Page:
Recording information: Brooklyn Recording, Brooklyn, NY (02/03/2010-02/05/2010); Chez Moi Studios, Brooklyn, NY (02/03/2010-02/05/2010); The Village Recorder, Los Angeles, CA (02/03/2010-02/05/2010); Brooklyn Recording, Brooklyn, NY (05/06/2009); Chez Moi Studios, Brooklyn, NY (05/06/2009); The Village Recorder, Los Angeles, CA (05/06/2009); Brooklyn Recording, Brooklyn, NY (07/15/2009); Chez Moi Studios, Brooklyn, NY (07/15/2009); The Village Recorder, Los Angeles, CA (07/15/2009).
On his third recording for the indie Pi Recordings imprint -- home to some of the more exciting jazz recordings in the 21st century -- guitarist Marc Ribot takes yet another turn in his prolific career. Silent Movies is a collection of 13 solo guitar pieces, recorded in complete takes with minimal sonic atmospherics added in overdub. The album was partially inspired by his experience of playing live as accompanist to a screening of Charlie Chaplin's film The Kid. Some of these tunes were composed for Natalia Almada's documentary El General and others for Drunk Boat (unreleased). This is mostly the deeply melodic side of Ribot. These utterly lovely works (all written by the guitarist save for the album's final track) ask questions -- often delicately, always deliberately -- about the mysterious element that creates image from sound in the mind of a listener. While there isn't a dull moment here, there is a certain kind of reverie that is evoked in the hearing. Even at its most animated, such as on the flamenco-inspired "Flicker," the self-evidently titled "Fat Man Blues," or the two-minute feedback-laden introduction to "Postcard from N.Y." (which gives way to one of the most haunting melodic works here), there is a sense of space surrounding this music that is arresting in focus and even stillness. "Requiem for a Revolution" employs a gentle sense of dissonance that creates a mood juxtaposition, one that evokes idealism, pragmatism, and authoritarianism. "The Kid" touches on jazz, classical music, Chaplin's compositions, and even Nino Rota's more humorous moments. The set's final cut, "Sous le Ciel de Paris," is the title song to Julien Duvivier's film of the same name and was a hit for Edith Piaf. Ribot employs both elegance and a specific rawness (not in technique but in the physicality of the guitar's sound) to get at the emotion in the melody as sung by the great vocalist. He doesn't so much re-create it as expand its range of color and texture, even when it gives way to restrained sonic textures and white noise as the album whispers to a close. For those interested in one of the more compelling and quietly provocative and graceful guitar records of 2010, Silent Movies is well worth seeking out. ~ Thom Jurek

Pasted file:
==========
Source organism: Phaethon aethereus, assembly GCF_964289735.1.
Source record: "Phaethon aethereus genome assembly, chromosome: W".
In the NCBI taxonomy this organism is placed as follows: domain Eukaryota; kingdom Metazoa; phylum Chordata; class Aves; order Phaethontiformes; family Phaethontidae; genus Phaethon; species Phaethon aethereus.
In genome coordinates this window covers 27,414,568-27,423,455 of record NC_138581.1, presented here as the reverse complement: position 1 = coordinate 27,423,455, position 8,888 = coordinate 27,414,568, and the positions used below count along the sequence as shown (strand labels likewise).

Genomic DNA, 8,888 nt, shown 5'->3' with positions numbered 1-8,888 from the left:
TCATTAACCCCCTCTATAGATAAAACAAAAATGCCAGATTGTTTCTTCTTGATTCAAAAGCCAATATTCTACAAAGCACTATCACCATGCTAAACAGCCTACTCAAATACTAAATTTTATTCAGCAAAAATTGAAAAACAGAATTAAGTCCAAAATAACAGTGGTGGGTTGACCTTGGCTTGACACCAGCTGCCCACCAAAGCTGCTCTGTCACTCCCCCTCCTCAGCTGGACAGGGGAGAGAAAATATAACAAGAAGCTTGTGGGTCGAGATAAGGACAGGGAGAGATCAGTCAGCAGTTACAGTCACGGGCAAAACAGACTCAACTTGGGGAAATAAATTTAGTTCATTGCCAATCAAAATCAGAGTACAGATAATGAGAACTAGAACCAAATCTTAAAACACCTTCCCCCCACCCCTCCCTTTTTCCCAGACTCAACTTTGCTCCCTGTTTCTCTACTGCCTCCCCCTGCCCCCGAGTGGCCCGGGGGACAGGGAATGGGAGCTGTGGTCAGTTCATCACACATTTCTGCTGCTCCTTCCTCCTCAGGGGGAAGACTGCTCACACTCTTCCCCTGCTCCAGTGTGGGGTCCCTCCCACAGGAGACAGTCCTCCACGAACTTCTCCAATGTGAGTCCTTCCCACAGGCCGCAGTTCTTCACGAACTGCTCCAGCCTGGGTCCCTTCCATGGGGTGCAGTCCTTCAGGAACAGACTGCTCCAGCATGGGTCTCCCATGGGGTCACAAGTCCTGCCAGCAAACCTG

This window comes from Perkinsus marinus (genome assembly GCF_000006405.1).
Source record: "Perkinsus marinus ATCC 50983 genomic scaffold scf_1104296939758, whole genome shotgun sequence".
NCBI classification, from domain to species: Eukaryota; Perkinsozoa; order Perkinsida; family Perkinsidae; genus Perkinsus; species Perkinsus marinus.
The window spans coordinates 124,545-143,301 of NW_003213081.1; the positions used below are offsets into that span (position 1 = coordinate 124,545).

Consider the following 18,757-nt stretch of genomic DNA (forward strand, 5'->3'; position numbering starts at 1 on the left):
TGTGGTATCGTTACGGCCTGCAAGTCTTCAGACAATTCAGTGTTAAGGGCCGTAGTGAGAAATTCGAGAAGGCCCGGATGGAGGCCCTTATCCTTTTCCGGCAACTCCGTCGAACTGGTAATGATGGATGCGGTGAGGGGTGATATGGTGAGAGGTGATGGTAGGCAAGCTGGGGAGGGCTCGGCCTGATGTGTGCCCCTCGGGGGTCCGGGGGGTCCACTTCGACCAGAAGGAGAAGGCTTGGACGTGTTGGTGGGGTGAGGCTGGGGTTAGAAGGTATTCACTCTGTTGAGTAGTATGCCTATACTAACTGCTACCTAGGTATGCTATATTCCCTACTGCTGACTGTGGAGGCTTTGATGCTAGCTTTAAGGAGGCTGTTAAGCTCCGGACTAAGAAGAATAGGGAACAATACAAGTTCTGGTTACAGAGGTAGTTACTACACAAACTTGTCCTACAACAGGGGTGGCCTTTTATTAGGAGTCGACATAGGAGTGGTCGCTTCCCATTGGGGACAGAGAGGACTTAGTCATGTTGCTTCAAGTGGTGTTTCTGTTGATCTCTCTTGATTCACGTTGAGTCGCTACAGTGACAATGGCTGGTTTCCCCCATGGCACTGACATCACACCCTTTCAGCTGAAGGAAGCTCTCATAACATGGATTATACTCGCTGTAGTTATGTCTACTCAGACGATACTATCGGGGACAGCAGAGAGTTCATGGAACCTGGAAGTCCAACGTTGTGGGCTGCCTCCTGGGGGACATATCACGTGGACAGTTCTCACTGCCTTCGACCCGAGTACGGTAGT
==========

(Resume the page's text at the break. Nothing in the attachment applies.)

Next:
Down Beat (p.68) - 3.5 stars out of 5 -- "Vintage acoustics plays as much of a role as atmosphere. Performed with few overdubs and recorded utilizing old compressors and a mixing board, SILENT MOVIES hails from a bygone era."
JazzTimes (p.61) - "He bays broodingly sentimental tribute to his hometown of NYC with 'Delancey Waltz' and 'Postcard from N.Y.,' and veers off into salty dissonance on 'Solaris,' which evokes Tarkovsky and John Fahey at once."